Short Stories All the Time

My photo
... a few of my thoughts about 900, mostly contemporary, short stories.
Showing posts with label Byers. Show all posts
Showing posts with label Byers. Show all posts

02 February, 2014

Michael Byers, "Malaria"

Written in first person POV and told decades later by Orlando after an illness, the theme of the story, for me, is that a person, even a seemingly insignificant person, can have an impact on a person's life even if not apparent until many years later. George, mentally ill, "was important to me in the way such people can be, surprisingly, really out of proportion to their actual size in your life."

Some of the extra long sentences read fluidly and beg a slow poetic attention.

"The bus stopped in Kelso and we all wandered around stunned in the fluorescent lights, smelling the hash browns, and then it was back on the bus for the last hours south into Eugene, which, in the early morning, was a lovely place, pink and yellow, with sheets of pale sunlight falling over the college buildings and fog rising from the fountains, the fast-food franchises just opening up, and the dark gray houses holding within themselves their little secrets, innumerable men and women starting up from their beds, getting on with the day."

The story is written in past tense and is told much later so there is not a lot of dialogue but the dialogue is spaced throughout the story which gives the reader a sense of closeness to the action and a believability from the narrator.

"Malaria" was first published in the Bellevue Literary Review and then included in The Best American Short Stories, 2013.


full text of the story, "Malaria" by Micheal Byers
faculty profile and links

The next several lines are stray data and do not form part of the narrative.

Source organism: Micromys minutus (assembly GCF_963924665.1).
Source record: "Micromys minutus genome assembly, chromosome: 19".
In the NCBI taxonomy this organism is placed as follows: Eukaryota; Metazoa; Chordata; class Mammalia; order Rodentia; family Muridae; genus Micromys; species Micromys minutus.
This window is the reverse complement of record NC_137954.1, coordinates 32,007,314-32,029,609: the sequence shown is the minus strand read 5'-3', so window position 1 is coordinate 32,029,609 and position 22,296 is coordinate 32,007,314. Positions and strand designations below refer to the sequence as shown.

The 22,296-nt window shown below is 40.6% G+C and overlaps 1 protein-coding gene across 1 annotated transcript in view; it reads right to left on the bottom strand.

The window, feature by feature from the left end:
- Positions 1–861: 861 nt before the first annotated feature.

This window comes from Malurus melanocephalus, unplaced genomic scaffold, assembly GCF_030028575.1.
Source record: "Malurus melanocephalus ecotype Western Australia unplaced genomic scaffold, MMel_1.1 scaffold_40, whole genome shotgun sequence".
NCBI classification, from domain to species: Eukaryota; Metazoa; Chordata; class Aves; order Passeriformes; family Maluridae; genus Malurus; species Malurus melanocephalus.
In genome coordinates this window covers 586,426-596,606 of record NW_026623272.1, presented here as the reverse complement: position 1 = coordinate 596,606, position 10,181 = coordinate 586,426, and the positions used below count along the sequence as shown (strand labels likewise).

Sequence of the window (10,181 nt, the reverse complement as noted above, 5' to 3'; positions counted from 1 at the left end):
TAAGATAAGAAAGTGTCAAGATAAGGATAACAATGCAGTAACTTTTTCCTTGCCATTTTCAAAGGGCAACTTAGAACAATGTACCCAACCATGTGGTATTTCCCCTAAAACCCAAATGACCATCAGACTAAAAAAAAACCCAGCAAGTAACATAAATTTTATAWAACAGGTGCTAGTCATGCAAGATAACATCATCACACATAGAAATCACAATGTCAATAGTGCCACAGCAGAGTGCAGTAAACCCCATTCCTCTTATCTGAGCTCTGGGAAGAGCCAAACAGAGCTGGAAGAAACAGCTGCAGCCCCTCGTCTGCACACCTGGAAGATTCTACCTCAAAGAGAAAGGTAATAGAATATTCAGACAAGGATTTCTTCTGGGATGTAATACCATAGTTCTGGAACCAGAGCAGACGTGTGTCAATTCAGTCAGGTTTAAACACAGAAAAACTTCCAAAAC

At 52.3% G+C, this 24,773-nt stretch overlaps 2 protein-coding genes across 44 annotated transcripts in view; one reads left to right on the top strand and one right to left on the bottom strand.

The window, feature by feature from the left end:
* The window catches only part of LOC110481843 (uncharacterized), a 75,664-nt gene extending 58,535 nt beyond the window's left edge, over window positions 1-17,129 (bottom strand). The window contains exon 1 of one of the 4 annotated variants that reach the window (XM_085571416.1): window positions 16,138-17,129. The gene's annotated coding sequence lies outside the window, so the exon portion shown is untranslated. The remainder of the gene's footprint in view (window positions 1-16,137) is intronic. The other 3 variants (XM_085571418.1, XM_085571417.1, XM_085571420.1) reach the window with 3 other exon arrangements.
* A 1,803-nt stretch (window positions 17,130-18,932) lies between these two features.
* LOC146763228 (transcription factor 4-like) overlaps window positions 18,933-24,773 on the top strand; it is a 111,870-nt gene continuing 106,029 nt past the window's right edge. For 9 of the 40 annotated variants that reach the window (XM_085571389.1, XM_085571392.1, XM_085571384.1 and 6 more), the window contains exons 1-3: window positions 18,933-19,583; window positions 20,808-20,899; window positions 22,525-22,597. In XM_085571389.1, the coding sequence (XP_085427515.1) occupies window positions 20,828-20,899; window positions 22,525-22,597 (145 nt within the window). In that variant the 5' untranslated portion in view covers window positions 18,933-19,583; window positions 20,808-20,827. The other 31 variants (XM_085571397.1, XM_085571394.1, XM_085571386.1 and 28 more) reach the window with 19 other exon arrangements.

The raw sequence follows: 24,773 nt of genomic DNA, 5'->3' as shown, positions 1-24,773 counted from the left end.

15 August, 2012

Michael Byers, "His Other Fathers"

Number 167 from One Story is "His Other Fathers." We see Paul Lake go from an awkward seventh grader to a married father of a daughter. His own father left his mother and four children while Paul grew to love film and film making. He eventually moved through college and several relationships until he learned to love and appreciate himself. Fathers of the girls he dated served a purpose--not intentionally--each showing Paul an example of a way a man can be. Sort of a "it takes a village to raise a child" concept. His own daughter likes him and he hopes to be a "decent father himself" and he hopes that "his own daughter ends up as lucky as those other daughters" meaning those young women Paul dated.

My favorite sentence. "It was a predictably antique and formal thing for waxy, elderly-seeming Arnold to have done, and Hillary did not know what to make of it."

I thought it was funny that Hillary drove a Volvo. There are several pop cultural references, the movie, The Long Kiss Goodnight from 1996. Paul is in his early twenties at this time. The television show, The A-Team that aired from 1983-1987. And, Fermat's Last Theorem: (from Wikipedia)  
no three positive integers ab, and c can satisfy the equation an + bn = cn for any integer value of n greater than two. This theorem seems fitting in that no one father satisfied all of Paul's needs. 

Michael Byers' web site
Online stories and essays by Byers
Wikipedia page
University of Michigan faculty web page bio
Hot Metal Bridge interview with Byers